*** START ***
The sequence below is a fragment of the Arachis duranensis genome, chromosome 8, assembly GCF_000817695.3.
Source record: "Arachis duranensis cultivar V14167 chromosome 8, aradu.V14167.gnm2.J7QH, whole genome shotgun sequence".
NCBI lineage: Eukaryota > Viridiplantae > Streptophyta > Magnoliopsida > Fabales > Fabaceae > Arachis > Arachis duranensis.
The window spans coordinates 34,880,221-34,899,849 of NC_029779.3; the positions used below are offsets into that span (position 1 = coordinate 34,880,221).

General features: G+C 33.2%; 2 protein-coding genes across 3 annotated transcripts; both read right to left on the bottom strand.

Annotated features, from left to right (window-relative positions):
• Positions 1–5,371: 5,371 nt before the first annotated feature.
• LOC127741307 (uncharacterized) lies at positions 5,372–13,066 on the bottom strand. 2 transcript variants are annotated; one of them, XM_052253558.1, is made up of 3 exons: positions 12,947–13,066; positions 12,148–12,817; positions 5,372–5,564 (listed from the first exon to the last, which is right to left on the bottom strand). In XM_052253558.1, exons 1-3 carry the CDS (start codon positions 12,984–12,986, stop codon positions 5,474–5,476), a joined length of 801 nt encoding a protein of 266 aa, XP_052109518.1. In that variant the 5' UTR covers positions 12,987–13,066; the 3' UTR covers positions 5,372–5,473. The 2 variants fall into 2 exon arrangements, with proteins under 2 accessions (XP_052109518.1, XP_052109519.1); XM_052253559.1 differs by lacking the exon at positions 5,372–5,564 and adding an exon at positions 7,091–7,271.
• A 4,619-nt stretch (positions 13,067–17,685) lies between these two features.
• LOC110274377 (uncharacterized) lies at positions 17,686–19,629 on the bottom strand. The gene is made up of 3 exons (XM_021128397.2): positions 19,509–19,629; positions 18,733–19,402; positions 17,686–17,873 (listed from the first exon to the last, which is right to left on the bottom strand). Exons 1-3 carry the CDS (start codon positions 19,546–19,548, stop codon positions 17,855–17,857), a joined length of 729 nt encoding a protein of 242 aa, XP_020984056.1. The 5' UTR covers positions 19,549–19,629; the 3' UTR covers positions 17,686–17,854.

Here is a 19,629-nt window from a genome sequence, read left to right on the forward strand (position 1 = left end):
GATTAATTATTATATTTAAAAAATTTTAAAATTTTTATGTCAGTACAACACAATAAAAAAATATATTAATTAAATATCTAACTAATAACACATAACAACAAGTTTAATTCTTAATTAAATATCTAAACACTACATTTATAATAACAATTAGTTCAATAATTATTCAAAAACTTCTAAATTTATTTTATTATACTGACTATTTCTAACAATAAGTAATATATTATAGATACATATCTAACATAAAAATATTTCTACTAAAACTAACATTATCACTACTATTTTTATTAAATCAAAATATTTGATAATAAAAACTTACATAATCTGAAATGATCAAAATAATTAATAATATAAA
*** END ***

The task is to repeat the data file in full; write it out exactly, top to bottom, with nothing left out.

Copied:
The sequence below is a fragment of the Arachis duranensis genome, chromosome 8, assembly GCF_000817695.3.
Source record: "Arachis duranensis cultivar V14167 chromosome 8, aradu.V14167.gnm2.J7QH, whole genome shotgun sequence".
NCBI lineage: Eukaryota > Viridiplantae > Streptophyta > Magnoliopsida > Fabales > Fabaceae > Arachis > Arachis duranensis.
The window spans coordinates 34,880,221-34,899,849 of NC_029779.3; the positions used below are offsets into that span (position 1 = coordinate 34,880,221).

General features: G+C 33.2%; 2 protein-coding genes across 3 annotated transcripts; both read right to left on the bottom strand.

Annotated features, from left to right (window-relative positions):
• Positions 1–5,371: 5,371 nt before the first annotated feature.
• LOC127741307 (uncharacterized) lies at positions 5,372–13,066 on the bottom strand. 2 transcript variants are annotated; one of them, XM_052253558.1, is made up of 3 exons: positions 12,947–13,066; positions 12,148–12,817; positions 5,372–5,564 (listed from the first exon to the last, which is right to left on the bottom strand). In XM_052253558.1, exons 1-3 carry the CDS (start codon positions 12,984–12,986, stop codon positions 5,474–5,476), a joined length of 801 nt encoding a protein of 266 aa, XP_052109518.1. In that variant the 5' UTR covers positions 12,987–13,066; the 3' UTR covers positions 5,372–5,473. The 2 variants fall into 2 exon arrangements, with proteins under 2 accessions (XP_052109518.1, XP_052109519.1); XM_052253559.1 differs by lacking the exon at positions 5,372–5,564 and adding an exon at positions 7,091–7,271.
• A 4,619-nt stretch (positions 13,067–17,685) lies between these two features.
• LOC110274377 (uncharacterized) lies at positions 17,686–19,629 on the bottom strand. The gene is made up of 3 exons (XM_021128397.2): positions 19,509–19,629; positions 18,733–19,402; positions 17,686–17,873 (listed from the first exon to the last, which is right to left on the bottom strand). Exons 1-3 carry the CDS (start codon positions 19,546–19,548, stop codon positions 17,855–17,857), a joined length of 729 nt encoding a protein of 242 aa, XP_020984056.1. The 5' UTR covers positions 19,549–19,629; the 3' UTR covers positions 17,686–17,854.

Here is a 19,629-nt window from a genome sequence, read left to right on the forward strand (position 1 = left end):
GATTAATTATTATATTTAAAAAATTTTAAAATTTTTATGTCAGTACAACACAATAAAAAAATATATTAATTAAATATCTAACTAATAACACATAACAACAAGTTTAATTCTTAATTAAATATCTAAACACTACATTTATAATAACAATTAGTTCAATAATTATTCAAAAACTTCTAAATTTATTTTATTATACTGACTATTTCTAACAATAAGTAATATATTATAGATACATATCTAACATAAAAATATTTCTACTAAAACTAACATTATCACTACTATTTTTATTAAATCAAAATATTTGATAATAAAAACTTACATAATCTGAAATGATCAAAATAATTAATAATATAAA